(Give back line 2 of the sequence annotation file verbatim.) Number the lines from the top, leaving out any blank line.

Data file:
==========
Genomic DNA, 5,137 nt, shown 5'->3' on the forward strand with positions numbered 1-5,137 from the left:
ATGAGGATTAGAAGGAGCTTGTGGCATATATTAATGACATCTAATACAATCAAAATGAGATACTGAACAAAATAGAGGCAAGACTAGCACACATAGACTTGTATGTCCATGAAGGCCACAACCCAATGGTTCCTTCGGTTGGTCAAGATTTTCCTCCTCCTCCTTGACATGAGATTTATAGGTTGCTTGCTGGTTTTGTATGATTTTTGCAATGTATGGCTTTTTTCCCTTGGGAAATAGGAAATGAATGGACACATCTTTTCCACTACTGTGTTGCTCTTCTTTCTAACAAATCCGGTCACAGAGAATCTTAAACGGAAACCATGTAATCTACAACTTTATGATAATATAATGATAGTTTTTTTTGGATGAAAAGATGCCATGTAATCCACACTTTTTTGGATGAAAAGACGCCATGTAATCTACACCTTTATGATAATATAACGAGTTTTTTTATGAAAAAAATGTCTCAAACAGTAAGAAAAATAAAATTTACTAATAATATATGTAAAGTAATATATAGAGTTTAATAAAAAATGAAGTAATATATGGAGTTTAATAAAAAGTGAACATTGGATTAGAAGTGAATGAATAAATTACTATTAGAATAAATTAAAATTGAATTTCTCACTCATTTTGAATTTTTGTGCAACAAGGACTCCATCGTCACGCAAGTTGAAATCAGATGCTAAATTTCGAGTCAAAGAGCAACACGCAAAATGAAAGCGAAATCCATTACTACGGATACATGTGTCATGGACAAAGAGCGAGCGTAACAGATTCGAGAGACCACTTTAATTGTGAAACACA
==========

ATGAGGATTAGAAGGAGCTTGTGGCATATATTAATGACATCTAATACAATCAAAATGAGATACTGAACAAAATAGAGGCAAGACTAGCACACATAGACTTGTATGTCCATGAAGGCCACAACCCAATGGTTCCTTCGGTTGGTCAAGATTTTCCTCCTCCTCCTTGACATGAGATTTATAGGTTGCTTGCTGGTTTTGTATGATTTTTGCAATGTATGGCTTTTTTCCCTTGGGAAATAGGAAATGAATGGACACATCTTTTCCACTACTGTGTTGCTCTTCTTTCTAACAAATCCGGTCACAGAGAATCTTAAACGGAAACCATGTAATCTACAACTTTATGATAATATAATGATAGTTTTTTTTGGATGAAAAGATGCCATGTAATCCACACTTTTTTGGATGAAAAGACGCCATGTAATCTACACCTTTATGATAATATAACGAGTTTTTTTATGAAAAAAATGTCTCAAACAGTAAGAAAAATAAAATTTACTAATAATATATGTAAAGTAATATATAGAGTTTAATAAAAAATGAAGTAATATATGGAGTTTAATAAAAAGTGAACATTGGATTAGAAGTGAATGAATAAATTACTATTAGAATAAATTAAAATTGAATTTCTCACTCATTTTGAATTTTTGTGCAACAAGGACTCCATCGTCACGCAAGTTGAAATCAGATGCTAAATTTCGAGTCAAAGAGCAACACGCAAAATGAAAGCGAAATCCATTACTACGGATACATGTGTCATGGACAAAGAGCGAGCGTAACAGATTCGAGAGACCACTTTAATTGTGAAACACA